Trouble was, this set back ended up setting me back in my recovery, some two weeks or so as my planned ‘walks around the block’ etc had to be postponed whilst I was in that state. I’m thankfully on the mend now but the whole incident was like being in some form of endless nightmare. I asked Mr N had he had patients go though the same thing or was it just me and my ‘oversensitive’ digestive system? He assured me that yes, it did sometimes happen to others, I had been unlucky unfortunately. I think my digestive system just simply shut down. It stopped working. It went on strike. I’m just glad its all over!
On Thursday, our merry band of fellowship, brought together in comradeship; and kindred spirit for a few days and nights spent together in a closeness that many would never experience, began to break up. First to leave was Mrs C. We parted company with hugs and good wishes given as if we had known one another for a lifetime. Even her close family, who’s acquaintance had been made at visiting time, made fond farewells as if we were all close friends. It was strange. We would in all likelihood never see each other again.
Mrs C was soon replaced by C who, following the very swift cleaning of Mrs C’s bed following her departure, was soon its new occupant. We hit it off straight away. She was a teacher in Halifax at a High School, so really not all that far away from me in the grand scheme of things. In the meantime, M was very down. Remember that she had hoped to have keyhole surgery and therefore be returning home on Friday at the latest. As it had turned out, this was not to be, and she was very down and upset, Of course we other members of the Ward 8 fellowship tried our best to console her.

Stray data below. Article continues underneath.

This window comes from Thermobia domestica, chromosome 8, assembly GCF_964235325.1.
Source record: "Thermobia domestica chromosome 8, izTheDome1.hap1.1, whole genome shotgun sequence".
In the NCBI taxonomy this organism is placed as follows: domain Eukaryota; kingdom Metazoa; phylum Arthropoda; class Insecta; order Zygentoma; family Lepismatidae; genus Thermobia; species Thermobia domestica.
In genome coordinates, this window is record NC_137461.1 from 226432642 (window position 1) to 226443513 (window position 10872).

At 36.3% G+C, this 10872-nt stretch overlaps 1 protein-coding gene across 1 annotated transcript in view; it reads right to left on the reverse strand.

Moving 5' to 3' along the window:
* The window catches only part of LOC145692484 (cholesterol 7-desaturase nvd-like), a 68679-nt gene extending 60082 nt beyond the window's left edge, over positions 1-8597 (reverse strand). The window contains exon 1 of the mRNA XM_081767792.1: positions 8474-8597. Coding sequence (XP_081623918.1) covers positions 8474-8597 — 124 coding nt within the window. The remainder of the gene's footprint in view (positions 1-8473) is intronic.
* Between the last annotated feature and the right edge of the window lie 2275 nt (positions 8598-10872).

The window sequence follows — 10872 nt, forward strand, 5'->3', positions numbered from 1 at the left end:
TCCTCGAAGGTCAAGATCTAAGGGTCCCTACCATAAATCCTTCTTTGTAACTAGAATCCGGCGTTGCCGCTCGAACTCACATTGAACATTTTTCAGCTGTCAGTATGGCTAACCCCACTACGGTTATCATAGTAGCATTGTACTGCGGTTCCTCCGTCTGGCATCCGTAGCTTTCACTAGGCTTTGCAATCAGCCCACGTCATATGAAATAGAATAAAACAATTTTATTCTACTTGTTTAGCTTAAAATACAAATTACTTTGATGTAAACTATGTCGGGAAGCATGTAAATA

Personally I was not in a bid fat hurry to be discharged from the hospital. In practically the opposite scenario to M, where she had a large family who were all eager to get her home and would be no doubt assisting her, I would be arriving home to an empty flat until such time that I could arrange for K to return from respite. Not exactly a pleasant prospect I am sure you’ll agree. In fact the best day for me to be discharged would be Monday, as the Day Care staff could then collect K from respite and then bring her back home in the afternoon.
Br was the next to depart. And to M’s delight, she was also allowed to leave on the Friday, which left me and C the sole occupants of Ward 8. Mr N paid me a visit that day to announce that I could go home on the Saturday. I asked if it was possible for me to remain until Monday and explained my dilemma about being able to get K home. I was in luck. There were plenty of empty beds over the weekend and hardly any admissions, so I was free to remain until Monday. I would make the best of it and have a wonderful bath every day! With lots of bubbles!
C and I ( she had had her keyhole surgery on the Friday) were now firm friends. It was during one of our conversations about the fact that I would be having follow up chemo, that I learned that she had had chemo following breast cancer. She told me about the wigs you could have to wear, and showed me a picture of herself with long hair before her chemo therapy, one taken after she had her hair cut very short for the chemo, and a recent one at a wedding. All of her photos were on an iPhone. I was very impressed by not only the quality of the pictures but the iPhone itself. Hmm, I thought. I wonder if I could get one when our current contract runs out? I was very impressed.